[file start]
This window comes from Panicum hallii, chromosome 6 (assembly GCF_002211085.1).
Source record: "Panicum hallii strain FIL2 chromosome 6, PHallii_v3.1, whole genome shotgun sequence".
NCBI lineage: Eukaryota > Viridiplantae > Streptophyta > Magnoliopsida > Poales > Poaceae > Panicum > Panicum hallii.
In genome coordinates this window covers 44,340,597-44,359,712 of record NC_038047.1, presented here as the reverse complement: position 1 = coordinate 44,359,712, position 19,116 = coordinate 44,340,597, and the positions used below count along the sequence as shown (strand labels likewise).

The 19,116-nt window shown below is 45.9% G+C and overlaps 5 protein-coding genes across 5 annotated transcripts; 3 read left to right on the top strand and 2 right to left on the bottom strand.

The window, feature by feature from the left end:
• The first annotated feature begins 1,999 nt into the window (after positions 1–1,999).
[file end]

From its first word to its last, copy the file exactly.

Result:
This window comes from Panicum hallii, chromosome 6 (assembly GCF_002211085.1).
Source record: "Panicum hallii strain FIL2 chromosome 6, PHallii_v3.1, whole genome shotgun sequence".
NCBI lineage: Eukaryota > Viridiplantae > Streptophyta > Magnoliopsida > Poales > Poaceae > Panicum > Panicum hallii.
In genome coordinates this window covers 44,340,597-44,359,712 of record NC_038047.1, presented here as the reverse complement: position 1 = coordinate 44,359,712, position 19,116 = coordinate 44,340,597, and the positions used below count along the sequence as shown (strand labels likewise).

The 19,116-nt window shown below is 45.9% G+C and overlaps 5 protein-coding genes across 5 annotated transcripts; 3 read left to right on the top strand and 2 right to left on the bottom strand.

The window, feature by feature from the left end:
• The first annotated feature begins 1,999 nt into the window (after positions 1–1,999).